Coronavirus: will free Zoom calls be banned in UAE after Covid-19?

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Hind Al Soulia - Riyadh - Federal National Council members are to seek answers from the UAE's telecommunications authority on whether the lifting of restrictions on some free video calling services will remain in place in the post-Covid-19 age.

Council representatives will discuss the future of voice over internet (VoIP) apps such as Microsoft Teams and Zoom, which have proved hugely popular in recent months, at their latest meeting on Wednesday.

The UAE removed its ban on some services in March in response to the impact of the pandemic, which has forced many employees to work from home and conduct meetings remotely.

The video calling services have also allowed people to remain in contact with friends and family based overseas and provided a lifeline to those who have relatives stranded abroad due to restrictions on air travel.

But many employees are now slowly heading back to workplaces as safety measures are eased, with announcing all government workers can return to offices on June 14.

Representatives of the Telecommunications Regulatory Authority and communication firms du and Etisalat will be quizzed at the meeting.

“We will be asking whether virtual calls will be banned after the crisis or if they will they continue,” said FNC member Aisha Al Yateem.

“We will also propose recommendations regarding the initiatives introduced by telecommunication companies to enhance services during the current situation, and how to deal with challenges facing this vital sector.”

In March, the Telecommunications Regulatory Authority (TRA) said "exceptionally and until further notice" the Microsoft's Skype for Business and Google Hang Out apps would work via fixed line internet networks.

Workplace collaboration platform Microsoft Teams, video calling app Zoom, and educational service Blackboard would also be available on mobile and fixed line internet networks.

"In the context of the current situation" and with the aim of supporting distance learning amid the closure of schools and universities and the growing number of people working from home, "the TRA, in co-ordination with the UAE telecom operators, announces the availability of a group of applications," a statement from the regulator said.

The TRA said it would "periodically" review the list.

The council will also focus on questioning Etisalat and Du representatives on their plans to provide suitable jobs for people with special needs and recruit more Emiratis to their ranks.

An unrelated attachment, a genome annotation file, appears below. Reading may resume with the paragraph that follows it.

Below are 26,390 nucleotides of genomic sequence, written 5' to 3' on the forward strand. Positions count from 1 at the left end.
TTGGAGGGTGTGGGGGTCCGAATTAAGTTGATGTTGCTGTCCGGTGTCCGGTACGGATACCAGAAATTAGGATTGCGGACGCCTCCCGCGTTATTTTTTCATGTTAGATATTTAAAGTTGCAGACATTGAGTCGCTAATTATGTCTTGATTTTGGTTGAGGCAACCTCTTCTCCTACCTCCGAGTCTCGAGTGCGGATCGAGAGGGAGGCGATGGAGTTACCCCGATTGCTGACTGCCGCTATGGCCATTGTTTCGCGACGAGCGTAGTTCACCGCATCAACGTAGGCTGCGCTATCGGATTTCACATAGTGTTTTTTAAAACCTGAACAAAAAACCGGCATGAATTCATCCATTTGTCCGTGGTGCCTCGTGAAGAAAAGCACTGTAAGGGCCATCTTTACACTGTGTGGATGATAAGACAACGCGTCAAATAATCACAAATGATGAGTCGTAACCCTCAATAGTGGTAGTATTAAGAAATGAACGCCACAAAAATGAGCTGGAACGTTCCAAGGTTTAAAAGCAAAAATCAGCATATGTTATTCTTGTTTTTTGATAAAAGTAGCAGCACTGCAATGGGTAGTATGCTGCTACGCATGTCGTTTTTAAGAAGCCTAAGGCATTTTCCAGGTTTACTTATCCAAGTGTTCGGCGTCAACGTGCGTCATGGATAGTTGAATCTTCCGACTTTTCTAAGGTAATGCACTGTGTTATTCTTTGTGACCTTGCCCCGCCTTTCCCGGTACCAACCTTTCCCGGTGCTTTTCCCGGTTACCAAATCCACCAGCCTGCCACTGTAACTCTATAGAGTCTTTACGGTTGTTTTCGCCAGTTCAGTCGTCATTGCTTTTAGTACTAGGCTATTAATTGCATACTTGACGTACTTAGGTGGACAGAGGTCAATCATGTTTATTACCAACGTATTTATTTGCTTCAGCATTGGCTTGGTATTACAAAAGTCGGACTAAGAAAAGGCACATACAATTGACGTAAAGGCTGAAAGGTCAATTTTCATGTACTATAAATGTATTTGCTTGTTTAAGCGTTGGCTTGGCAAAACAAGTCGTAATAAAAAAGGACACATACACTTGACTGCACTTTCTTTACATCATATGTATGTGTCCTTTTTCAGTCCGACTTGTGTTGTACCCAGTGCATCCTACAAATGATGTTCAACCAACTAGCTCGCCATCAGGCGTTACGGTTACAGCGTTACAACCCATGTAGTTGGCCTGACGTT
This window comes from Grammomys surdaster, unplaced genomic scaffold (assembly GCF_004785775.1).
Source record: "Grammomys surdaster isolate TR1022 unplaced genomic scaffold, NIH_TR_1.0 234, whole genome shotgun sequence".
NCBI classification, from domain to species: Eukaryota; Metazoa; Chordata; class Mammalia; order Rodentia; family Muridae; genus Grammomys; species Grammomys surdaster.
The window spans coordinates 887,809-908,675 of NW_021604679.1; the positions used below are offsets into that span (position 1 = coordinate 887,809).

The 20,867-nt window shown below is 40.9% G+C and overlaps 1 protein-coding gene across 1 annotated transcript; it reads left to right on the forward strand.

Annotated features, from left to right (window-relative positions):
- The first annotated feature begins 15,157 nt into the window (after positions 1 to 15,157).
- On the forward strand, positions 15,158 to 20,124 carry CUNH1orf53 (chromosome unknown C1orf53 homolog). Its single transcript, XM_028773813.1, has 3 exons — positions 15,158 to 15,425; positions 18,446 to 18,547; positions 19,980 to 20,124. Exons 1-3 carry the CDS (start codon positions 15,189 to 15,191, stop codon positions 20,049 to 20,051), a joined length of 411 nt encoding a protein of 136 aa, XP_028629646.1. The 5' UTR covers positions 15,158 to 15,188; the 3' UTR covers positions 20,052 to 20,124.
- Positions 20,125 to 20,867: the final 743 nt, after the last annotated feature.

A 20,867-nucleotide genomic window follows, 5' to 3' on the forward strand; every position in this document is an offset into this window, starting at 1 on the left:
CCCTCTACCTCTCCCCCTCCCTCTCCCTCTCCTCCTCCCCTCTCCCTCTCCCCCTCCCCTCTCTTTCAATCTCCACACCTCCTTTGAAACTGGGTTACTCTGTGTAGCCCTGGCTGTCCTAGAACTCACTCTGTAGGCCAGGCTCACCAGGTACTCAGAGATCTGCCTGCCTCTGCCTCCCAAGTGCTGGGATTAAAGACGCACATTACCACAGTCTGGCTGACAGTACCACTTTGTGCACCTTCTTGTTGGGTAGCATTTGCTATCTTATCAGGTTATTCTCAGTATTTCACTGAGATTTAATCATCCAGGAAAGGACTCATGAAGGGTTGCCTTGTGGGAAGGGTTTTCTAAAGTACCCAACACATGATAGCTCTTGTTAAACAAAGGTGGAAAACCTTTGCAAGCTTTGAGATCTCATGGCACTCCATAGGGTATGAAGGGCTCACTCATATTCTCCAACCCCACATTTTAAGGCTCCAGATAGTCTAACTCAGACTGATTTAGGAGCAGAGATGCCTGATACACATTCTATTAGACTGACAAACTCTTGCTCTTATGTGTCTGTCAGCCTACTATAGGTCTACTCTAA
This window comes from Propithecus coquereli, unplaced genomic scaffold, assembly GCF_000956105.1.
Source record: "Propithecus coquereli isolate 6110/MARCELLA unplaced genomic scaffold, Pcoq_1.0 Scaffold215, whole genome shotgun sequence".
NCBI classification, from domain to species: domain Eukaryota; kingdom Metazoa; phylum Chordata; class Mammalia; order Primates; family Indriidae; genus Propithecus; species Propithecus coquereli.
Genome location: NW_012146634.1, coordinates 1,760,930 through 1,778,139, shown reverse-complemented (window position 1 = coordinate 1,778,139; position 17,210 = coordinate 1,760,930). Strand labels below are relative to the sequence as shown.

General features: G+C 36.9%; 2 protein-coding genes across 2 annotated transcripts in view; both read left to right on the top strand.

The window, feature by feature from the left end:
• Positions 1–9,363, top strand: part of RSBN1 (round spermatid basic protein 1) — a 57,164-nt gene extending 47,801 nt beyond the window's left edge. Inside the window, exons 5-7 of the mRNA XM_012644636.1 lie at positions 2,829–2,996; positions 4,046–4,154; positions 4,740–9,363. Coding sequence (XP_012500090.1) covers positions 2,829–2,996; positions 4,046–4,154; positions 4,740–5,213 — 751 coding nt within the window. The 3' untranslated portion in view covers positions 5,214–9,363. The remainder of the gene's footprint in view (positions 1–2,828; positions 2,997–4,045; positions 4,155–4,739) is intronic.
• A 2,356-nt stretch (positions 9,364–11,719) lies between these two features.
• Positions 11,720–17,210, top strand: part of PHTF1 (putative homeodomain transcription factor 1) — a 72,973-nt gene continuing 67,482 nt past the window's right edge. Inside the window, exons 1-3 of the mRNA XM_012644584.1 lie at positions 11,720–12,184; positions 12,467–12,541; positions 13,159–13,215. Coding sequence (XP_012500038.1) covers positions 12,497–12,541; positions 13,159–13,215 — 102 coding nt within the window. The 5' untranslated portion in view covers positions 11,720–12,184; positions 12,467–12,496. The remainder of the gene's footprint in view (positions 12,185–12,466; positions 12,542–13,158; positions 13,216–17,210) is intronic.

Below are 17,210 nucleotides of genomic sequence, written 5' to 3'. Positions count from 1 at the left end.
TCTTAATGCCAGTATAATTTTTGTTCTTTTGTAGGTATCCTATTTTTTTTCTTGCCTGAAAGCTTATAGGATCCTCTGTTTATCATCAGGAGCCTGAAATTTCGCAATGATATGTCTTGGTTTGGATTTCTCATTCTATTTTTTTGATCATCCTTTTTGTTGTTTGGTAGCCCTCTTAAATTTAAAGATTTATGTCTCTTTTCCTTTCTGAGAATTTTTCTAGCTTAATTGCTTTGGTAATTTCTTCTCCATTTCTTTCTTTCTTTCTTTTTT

The issue of access to free online calls in the UAE has been previously raised at the council.

In 2016, former FNC member Saeed Al Remeithi, questioned the authority about blocking internet voice calls. He said the UAE should have the same online rules as any developed country and all features should be open to everyone.

Waitress at Vanitas, Nina Manalo wears a branded mask at the Palazzo Versace hotel, Dubai. Chris Whiteoak / The National

A man shields his face from the sun on a hot day in Al Barsha, Dubai. Chris Whiteoak / The National

A woman walks through the disinfection booth at the Palazzo Versace hotel, Dubai. Chris Whiteoak / The National

The entrance to Vanitas at the Palazzo Versace hotel, Dubai. Chris Whiteoak / The National

A man wearing a face mask walks across an open space of land in Al Barsha, Dubai. Chris Whiteoak / The National

Duncan Gichana & Luliia Sliusar at the Mosaico lobby lounge in the Palazzo Versace hotel, Dubai. Chris Whiteoak / The National

A man sits by Dubai Creek on Baniyas road in Deira. Reem Mohammed / The National

A man walking in Al Sabkha in Dubai. Reem Mohammed / The National

A man wearing a face mask in Al Sabkha, Dubai. Reem Mohammed/The National

Information desk at the new Covid-19 prime assessment centre in ADNEC, Abu Dhabi. Victor Besa / The National

Also during Wednesday’s session, FNC member Ahmed Al Shehhi will be asking the Minister of State for Youth Affairs, Shamma Al Mazrui, what is being done to restore a youth scientific centre that was shut down in Ras Al Khaimah last year.

The facility has been serving the youth of the emirate as a fitness social hub and youth hostel since 1982.

In 2015, it became known as the scientific club, “where young people got creative with technological innovations”, said the member.

However, in 2019, the minister issued a decision to shut down the centre.

“Now it has turned into an abandoned place,” said Mr Al Shehhi.

“So I want to hear from the minister why it has been shut down?”

The member said he expects the reply will be that “the building was worn out and unhealthy”.

“So I would like to know what is being done to replace it with a new building?”

The session will be held virtually.

Updated: June 9, 2020 03:27 PM

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